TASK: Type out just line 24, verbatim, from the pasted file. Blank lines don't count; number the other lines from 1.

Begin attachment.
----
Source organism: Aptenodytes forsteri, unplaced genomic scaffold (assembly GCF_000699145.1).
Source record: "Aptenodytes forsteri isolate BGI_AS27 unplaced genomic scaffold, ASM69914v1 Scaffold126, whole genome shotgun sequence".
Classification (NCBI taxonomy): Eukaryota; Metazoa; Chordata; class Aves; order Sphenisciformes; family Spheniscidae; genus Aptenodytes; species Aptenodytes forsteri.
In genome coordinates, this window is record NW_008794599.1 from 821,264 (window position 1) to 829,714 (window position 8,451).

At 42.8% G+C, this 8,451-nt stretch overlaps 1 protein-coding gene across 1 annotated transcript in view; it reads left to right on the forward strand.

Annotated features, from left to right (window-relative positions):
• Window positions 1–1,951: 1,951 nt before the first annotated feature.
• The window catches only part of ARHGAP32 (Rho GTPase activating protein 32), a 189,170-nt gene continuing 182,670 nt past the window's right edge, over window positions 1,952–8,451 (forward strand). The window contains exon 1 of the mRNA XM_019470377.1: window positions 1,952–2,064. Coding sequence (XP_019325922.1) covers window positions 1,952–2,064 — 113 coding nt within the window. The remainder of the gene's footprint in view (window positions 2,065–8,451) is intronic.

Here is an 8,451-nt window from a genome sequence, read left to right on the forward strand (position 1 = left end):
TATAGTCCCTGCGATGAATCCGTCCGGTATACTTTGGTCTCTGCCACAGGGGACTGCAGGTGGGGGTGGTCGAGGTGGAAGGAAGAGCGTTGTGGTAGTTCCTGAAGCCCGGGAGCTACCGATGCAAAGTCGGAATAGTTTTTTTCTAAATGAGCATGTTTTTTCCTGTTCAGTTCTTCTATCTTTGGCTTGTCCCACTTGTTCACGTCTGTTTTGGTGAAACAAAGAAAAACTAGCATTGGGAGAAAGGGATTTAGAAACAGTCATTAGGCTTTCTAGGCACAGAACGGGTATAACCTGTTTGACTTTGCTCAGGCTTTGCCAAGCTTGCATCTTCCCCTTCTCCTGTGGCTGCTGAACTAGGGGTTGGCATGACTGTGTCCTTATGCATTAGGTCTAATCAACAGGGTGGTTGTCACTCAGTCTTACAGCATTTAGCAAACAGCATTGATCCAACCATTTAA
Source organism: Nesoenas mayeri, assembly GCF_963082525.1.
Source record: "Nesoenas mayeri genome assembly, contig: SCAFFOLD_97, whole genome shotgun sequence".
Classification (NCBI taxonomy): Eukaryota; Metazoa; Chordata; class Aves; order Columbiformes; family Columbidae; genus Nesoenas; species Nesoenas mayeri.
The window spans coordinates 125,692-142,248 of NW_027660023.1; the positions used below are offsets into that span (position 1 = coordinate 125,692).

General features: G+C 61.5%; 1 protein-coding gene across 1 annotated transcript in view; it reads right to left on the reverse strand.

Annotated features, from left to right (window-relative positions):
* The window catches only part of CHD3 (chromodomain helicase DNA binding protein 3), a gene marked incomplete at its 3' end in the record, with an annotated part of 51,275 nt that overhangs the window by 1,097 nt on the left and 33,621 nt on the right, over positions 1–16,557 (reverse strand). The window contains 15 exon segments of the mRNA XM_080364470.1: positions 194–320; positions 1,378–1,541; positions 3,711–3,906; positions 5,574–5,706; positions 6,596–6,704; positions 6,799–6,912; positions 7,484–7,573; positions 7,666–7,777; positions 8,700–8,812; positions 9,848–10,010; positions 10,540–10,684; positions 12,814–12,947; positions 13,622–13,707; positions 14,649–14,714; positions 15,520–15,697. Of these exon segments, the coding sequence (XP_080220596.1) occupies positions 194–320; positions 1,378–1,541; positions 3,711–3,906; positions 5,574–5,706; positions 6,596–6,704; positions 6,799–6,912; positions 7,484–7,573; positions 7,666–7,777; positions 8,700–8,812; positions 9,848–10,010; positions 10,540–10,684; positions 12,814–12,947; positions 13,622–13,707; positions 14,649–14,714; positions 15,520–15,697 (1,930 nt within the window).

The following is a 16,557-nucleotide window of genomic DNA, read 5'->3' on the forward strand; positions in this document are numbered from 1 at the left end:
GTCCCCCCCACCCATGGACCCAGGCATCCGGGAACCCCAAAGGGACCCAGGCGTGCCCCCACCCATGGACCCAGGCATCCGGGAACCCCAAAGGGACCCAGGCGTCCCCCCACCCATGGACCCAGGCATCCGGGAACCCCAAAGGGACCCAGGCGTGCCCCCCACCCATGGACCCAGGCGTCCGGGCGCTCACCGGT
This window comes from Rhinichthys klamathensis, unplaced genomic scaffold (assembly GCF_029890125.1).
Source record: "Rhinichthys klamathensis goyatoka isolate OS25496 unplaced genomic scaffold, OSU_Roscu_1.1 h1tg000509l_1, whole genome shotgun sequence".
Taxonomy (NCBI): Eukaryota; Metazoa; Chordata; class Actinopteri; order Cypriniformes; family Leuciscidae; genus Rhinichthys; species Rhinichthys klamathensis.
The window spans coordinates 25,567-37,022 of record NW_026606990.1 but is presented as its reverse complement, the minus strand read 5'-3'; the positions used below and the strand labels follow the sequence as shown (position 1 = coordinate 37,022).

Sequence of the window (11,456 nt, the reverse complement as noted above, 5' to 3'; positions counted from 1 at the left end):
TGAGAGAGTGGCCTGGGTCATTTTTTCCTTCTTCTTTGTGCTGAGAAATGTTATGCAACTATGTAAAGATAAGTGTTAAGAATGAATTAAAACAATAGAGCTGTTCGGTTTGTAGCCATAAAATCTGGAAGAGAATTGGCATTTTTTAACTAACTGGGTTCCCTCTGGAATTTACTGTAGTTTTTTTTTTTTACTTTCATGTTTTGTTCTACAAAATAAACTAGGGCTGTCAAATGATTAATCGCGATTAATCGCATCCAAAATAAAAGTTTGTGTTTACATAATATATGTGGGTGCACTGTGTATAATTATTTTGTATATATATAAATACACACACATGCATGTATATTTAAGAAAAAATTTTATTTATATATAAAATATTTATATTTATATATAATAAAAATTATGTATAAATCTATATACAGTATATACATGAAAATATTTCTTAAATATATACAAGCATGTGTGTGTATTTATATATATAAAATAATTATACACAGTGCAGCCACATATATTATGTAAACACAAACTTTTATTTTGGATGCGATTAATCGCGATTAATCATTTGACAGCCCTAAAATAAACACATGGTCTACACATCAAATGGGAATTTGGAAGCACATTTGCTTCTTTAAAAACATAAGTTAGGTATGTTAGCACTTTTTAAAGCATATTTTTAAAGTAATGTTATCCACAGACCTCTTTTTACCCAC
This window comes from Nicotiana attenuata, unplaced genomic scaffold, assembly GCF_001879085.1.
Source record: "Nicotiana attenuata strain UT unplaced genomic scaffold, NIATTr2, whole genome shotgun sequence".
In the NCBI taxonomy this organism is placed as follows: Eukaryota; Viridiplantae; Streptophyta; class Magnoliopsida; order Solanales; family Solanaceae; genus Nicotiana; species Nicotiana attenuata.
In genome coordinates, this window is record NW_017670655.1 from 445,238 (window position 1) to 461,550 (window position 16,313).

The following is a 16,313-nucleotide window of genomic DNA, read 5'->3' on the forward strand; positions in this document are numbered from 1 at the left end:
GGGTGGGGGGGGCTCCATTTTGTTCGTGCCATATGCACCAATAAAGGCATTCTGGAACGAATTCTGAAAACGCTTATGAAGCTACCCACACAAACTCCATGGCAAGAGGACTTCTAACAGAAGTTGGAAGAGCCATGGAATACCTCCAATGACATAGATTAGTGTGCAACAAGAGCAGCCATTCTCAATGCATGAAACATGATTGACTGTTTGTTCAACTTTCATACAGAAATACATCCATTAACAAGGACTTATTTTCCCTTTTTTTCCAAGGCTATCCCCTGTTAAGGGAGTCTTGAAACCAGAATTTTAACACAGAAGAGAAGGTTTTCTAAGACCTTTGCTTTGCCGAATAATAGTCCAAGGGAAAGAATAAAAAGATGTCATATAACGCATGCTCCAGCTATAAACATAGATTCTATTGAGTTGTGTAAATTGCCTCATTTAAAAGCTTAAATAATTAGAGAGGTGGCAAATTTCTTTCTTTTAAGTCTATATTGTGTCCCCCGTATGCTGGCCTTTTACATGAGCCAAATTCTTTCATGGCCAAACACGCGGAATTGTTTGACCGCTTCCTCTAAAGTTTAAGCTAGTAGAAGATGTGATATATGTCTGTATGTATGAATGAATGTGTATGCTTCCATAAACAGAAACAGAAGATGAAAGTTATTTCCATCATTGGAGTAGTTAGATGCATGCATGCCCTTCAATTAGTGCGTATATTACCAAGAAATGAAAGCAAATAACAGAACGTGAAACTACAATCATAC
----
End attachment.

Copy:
Sequence of the window (11,456 nt, the reverse complement as noted above, 5' to 3'; positions counted from 1 at the left end):